All the power is sent to the page you are redirecting to, as well as all the actual human visitors.

Action to take for duplicate title tags with outdated/updated content

Check the traffic and authority for both pages, then add a 301 redirect from one to the other. Consolidate and rule.

It’s also a good opportunity to refresh the content and check whether it’s… what? I can’t hear you — adding value to my visitors! You got it.

Third stop: Duplicate content

Site Crawl > Content Issues > Duplicate Content

When the code and content on a page looks the same are the code and content on another page of your site, it will be flagged as “Duplicate Content.” Our crawler will flag any pages with 90% or more overlapping content or code as having duplicate content.

Officially, in the wise words of Google, duplicate content doesn’t incur a penalty. However, it can be filtered out of the index, so still not great.

Having said that, the trick is in the fine print. One bot’s duplicate content is another bot’s thin content, and thin content can get you penalized. Let me refer you back to our old friend, the Quality Guidelines.

Are you doing one of these things intentionally or accidentally? Do you want me to make you chant again?

If you’re being hounded by duplicate content issues and don’t know where to start, then we’ve got more information on duplicate content on our Learning Center.

I’ve found some pages that clearly have different content on them, so why are these duplicate?

So friends, what we have here is thin content that’s being flagged as duplicate.

There is basically not enough content on the page for bots to distinguish them from each other. Remember that our crawler looks at all the page code, as well as the copy that humans see.

You may find this frustrating at first: “Like, why are they duplicates?? They’re different, gosh darn it!” But once you pass through all the 7 stages of duplicate content and arrive at acceptance, you’ll see the opportunity you have here. Why not pop those topics on your content schedule? Why not use the “queen” again, and 301 redirect them to a similar resource, combining the power of both resources? Or maybe, just maybe, you could use them in a blog post about duplicate content — just like I have.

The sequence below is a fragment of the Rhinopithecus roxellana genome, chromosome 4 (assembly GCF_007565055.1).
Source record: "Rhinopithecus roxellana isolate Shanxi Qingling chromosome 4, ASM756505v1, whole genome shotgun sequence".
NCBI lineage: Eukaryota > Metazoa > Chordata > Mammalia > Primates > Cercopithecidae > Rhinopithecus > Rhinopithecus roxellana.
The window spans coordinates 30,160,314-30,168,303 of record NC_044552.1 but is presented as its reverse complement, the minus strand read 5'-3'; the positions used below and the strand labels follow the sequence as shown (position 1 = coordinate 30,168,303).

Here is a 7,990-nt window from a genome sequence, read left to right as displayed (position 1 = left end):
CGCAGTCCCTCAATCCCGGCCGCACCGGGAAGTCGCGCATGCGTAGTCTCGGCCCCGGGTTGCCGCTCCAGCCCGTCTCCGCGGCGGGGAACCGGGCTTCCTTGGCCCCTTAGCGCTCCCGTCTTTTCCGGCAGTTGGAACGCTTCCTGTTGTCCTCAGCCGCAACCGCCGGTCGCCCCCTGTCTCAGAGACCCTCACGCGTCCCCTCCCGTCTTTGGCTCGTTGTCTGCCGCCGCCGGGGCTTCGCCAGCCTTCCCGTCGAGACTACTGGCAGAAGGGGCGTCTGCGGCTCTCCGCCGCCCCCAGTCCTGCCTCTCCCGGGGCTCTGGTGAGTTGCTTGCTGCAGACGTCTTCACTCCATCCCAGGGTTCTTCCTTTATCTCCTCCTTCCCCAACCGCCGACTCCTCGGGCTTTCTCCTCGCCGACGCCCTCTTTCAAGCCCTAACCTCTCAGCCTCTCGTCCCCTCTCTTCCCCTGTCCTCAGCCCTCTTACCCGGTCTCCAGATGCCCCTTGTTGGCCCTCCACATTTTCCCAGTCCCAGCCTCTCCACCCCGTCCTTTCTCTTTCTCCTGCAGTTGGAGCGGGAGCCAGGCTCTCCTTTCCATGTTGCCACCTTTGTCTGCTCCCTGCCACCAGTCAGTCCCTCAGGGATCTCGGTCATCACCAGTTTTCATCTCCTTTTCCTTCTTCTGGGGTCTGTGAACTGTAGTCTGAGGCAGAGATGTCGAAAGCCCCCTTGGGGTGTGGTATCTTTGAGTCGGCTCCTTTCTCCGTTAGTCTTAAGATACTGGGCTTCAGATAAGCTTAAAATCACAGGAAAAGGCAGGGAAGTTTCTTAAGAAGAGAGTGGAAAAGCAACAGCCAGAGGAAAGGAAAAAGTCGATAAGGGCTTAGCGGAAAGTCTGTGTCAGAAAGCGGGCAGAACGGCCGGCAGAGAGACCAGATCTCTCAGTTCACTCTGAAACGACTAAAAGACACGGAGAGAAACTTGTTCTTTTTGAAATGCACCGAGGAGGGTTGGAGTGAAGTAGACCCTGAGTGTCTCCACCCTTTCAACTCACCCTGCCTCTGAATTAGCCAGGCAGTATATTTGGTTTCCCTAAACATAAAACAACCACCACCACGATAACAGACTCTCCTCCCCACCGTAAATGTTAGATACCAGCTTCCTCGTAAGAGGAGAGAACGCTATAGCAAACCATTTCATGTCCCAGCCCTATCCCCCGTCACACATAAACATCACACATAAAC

Action to take for duplicate pages with different content

Before you make any hasty decisions, check the traffic to these pages. Maybe dig a bit deeper and track conversions and bounce rate, as well. Check out our workflow for thin content earlier in this post and do the same for these pages.

From there you can figure out if you want to rework content to add value or redirect pages to another resource.

This is an awesome video in the ever-impressive Whiteboard Friday series which talks about republishing. Seriously, you’ll kick yourself if you don’t watch it.

Broken URLs and duplicate content

Another dive into Duplicate Content has turned up two Help Hub URLs that point to the same page.

These are no good to man or beast. They are especially no good for our analytics — blurgh, data confusion! No good for our crawl budget — blurgh, extra useless page! User experience? Blurgh, nope, no good for that either.

Action to take for messed-up URLs causing duplicate content

Zap this time-waster with a 301 redirect. For me this is an easy decision: add a 301 to the long, messed up URL with a PA of 1, no discussion. I love our new Learning Center so much that I’m going to link to it again so you can learn more about redirection and build your SEO knowledge.

It’s the most handy place to check if you get stuck with any of the concepts I’ve talked about today.

Wrapping up

While it may feel scary at first to have your content flagged as having issues, the real takeaway here is that these are actually neatly organized opportunities.

With a bit of tenacity and some extra data from Google Analytics, you can start to understand the best way to fix your content and make your site easier to use (and more powerful in the process).

If you get stuck, just remember our chant: “Does this add value for my visitors?” Your content has to be for your human visitors, so think about them and their journey. And most importantly: be good to yourself and use a tool like Moz Pro that compiles potential issues into an easily digestible catalogue.

Enjoy your chili taco and your good night’s sleep!

Sign up for The Moz Top 10, a semimonthly mailer updating you on the top ten hottest pieces of SEO news, tips, and rad links uncovered by the Moz team. Think of it as your exclusive digest of stuff you don’t have time to hunt down but want to read!

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Listen to MozPod, the Free SEO Podcast from Moz

Posted by BrianChilds

We’re marketers. We know from firsthand experience that there aren’t enough hours in the day to do everything that needs to get done. And that’s even more true once you commit to leveling up and learning new skills.